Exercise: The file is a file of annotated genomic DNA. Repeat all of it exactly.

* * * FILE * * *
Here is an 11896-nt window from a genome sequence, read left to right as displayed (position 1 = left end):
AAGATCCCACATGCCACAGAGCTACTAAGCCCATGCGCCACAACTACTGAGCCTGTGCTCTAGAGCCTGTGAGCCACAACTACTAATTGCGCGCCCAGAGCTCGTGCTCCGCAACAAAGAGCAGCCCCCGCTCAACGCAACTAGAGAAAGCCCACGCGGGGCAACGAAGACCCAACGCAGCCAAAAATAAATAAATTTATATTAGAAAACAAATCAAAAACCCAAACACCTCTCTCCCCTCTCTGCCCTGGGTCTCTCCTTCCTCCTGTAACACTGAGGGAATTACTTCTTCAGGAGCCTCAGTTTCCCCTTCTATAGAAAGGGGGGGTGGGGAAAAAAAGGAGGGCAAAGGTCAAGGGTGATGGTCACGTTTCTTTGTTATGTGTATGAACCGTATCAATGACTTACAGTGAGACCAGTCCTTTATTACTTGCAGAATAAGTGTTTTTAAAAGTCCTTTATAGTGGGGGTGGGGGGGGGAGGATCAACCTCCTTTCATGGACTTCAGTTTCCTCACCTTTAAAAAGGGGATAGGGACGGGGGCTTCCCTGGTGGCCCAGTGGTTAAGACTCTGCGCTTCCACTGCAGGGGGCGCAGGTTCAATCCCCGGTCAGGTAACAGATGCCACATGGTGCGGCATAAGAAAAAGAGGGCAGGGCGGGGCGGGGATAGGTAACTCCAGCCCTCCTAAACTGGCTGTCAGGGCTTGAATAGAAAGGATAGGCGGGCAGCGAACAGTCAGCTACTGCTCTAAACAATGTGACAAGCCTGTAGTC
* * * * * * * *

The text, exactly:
Here is an 11896-nt window from a genome sequence, read left to right as displayed (position 1 = left end):
AAGATCCCACATGCCACAGAGCTACTAAGCCCATGCGCCACAACTACTGAGCCTGTGCTCTAGAGCCTGTGAGCCACAACTACTAATTGCGCGCCCAGAGCTCGTGCTCCGCAACAAAGAGCAGCCCCCGCTCAACGCAACTAGAGAAAGCCCACGCGGGGCAACGAAGACCCAACGCAGCCAAAAATAAATAAATTTATATTAGAAAACAAATCAAAAACCCAAACACCTCTCTCCCCTCTCTGCCCTGGGTCTCTCCTTCCTCCTGTAACACTGAGGGAATTACTTCTTCAGGAGCCTCAGTTTCCCCTTCTATAGAAAGGGGGGGTGGGGAAAAAAAGGAGGGCAAAGGTCAAGGGTGATGGTCACGTTTCTTTGTTATGTGTATGAACCGTATCAATGACTTACAGTGAGACCAGTCCTTTATTACTTGCAGAATAAGTGTTTTTAAAAGTCCTTTATAGTGGGGGTGGGGGGGGGAGGATCAACCTCCTTTCATGGACTTCAGTTTCCTCACCTTTAAAAAGGGGATAGGGACGGGGGCTTCCCTGGTGGCCCAGTGGTTAAGACTCTGCGCTTCCACTGCAGGGGGCGCAGGTTCAATCCCCGGTCAGGTAACAGATGCCACATGGTGCGGCATAAGAAAAAGAGGGCAGGGCGGGGCGGGGATAGGTAACTCCAGCCCTCCTAAACTGGCTGTCAGGGCTTGAATAGAAAGGATAGGCGGGCAGCGAACAGTCAGCTACTGCTCTAAACAATGTGACAAGCCTGTAGTC